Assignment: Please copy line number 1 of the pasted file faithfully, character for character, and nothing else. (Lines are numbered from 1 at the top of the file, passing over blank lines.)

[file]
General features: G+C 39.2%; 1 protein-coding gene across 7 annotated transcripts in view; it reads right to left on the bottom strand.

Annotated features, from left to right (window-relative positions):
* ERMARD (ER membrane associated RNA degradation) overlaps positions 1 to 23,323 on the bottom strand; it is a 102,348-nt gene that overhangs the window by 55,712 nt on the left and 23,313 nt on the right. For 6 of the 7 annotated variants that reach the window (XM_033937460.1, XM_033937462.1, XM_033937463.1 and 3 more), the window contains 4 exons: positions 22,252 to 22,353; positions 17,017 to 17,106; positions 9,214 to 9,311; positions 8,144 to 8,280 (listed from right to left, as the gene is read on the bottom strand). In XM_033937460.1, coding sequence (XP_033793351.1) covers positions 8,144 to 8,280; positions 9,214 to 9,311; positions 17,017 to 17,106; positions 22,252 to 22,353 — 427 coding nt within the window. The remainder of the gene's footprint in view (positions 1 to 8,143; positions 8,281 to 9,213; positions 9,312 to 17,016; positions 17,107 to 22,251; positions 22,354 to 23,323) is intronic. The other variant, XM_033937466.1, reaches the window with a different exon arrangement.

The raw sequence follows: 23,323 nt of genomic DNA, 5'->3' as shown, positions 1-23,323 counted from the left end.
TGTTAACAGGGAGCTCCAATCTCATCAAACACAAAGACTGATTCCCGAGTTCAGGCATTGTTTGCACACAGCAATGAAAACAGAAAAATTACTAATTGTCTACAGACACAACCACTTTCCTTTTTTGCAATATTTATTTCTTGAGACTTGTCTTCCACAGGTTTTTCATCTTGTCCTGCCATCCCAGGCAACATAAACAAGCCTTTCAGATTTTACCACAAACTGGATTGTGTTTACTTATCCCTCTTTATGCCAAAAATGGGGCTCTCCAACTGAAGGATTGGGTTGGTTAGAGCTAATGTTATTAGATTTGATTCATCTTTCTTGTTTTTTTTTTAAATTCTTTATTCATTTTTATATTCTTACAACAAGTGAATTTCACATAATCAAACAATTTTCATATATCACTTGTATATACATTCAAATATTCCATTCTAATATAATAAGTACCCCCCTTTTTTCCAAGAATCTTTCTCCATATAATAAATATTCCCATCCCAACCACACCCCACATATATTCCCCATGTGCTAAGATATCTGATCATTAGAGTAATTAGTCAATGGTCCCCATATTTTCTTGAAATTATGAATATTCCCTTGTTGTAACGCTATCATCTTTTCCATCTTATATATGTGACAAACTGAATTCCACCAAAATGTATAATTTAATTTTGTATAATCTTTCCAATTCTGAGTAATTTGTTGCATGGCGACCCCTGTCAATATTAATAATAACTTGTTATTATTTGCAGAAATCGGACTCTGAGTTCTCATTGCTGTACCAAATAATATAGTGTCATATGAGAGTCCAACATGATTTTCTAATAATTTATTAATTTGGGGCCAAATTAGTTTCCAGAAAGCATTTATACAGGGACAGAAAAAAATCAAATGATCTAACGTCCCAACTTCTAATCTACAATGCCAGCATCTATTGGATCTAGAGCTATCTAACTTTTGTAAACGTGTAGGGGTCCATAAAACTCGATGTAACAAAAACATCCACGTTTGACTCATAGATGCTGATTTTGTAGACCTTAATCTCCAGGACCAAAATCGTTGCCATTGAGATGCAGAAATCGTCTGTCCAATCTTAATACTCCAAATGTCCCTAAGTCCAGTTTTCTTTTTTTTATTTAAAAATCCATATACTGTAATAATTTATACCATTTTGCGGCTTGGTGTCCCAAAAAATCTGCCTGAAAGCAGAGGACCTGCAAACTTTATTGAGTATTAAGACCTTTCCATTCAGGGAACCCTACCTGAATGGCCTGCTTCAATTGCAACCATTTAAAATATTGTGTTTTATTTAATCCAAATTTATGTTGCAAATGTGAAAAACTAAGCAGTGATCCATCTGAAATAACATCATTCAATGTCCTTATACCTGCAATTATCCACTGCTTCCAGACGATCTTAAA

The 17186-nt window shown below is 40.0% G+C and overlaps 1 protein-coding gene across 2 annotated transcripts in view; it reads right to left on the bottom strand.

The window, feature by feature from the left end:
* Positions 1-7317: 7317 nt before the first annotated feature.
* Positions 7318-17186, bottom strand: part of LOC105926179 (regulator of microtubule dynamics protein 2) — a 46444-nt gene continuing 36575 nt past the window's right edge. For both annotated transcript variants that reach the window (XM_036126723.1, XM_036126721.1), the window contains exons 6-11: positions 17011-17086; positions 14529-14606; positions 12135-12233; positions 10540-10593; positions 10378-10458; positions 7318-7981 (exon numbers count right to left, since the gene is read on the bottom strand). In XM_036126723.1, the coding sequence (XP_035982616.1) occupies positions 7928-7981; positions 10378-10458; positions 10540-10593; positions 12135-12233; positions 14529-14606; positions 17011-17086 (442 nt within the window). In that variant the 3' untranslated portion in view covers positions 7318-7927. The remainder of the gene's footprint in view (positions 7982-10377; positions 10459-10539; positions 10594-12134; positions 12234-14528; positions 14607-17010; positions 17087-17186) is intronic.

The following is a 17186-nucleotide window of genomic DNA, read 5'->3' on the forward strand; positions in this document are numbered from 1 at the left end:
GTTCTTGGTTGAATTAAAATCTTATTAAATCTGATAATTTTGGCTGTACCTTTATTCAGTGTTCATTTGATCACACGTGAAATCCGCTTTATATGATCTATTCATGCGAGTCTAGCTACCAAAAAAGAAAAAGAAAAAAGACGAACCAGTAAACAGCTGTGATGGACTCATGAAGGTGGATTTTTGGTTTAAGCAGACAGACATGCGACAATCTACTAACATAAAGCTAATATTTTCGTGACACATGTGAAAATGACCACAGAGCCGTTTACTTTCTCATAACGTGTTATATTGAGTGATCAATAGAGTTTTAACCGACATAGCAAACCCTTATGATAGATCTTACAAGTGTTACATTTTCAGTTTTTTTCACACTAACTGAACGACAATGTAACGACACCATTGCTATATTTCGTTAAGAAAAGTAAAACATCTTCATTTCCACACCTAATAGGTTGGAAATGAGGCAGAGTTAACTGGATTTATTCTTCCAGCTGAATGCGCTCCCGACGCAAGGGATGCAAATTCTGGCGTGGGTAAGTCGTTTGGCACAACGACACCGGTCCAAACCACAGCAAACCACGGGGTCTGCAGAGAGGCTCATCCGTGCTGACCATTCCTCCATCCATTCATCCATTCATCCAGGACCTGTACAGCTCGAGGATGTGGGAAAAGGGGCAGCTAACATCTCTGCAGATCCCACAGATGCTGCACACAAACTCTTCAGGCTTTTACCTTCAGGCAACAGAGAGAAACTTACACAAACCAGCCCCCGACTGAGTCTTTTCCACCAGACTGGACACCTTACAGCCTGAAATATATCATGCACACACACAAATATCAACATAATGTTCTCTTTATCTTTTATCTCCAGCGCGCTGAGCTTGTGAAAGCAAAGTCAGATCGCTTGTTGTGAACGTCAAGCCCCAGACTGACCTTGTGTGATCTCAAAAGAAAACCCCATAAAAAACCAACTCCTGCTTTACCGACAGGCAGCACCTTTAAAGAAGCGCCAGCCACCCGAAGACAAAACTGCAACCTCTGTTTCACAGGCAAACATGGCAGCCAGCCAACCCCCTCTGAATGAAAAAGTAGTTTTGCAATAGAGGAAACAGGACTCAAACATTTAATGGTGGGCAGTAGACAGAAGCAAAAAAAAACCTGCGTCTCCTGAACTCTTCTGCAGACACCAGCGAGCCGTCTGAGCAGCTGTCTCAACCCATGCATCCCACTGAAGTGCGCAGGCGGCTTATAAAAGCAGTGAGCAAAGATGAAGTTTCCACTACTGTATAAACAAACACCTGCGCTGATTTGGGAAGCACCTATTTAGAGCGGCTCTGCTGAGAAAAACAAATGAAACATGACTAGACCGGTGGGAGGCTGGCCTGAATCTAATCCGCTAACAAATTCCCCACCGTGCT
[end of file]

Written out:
General features: G+C 39.2%; 1 protein-coding gene across 7 annotated transcripts in view; it reads right to left on the bottom strand.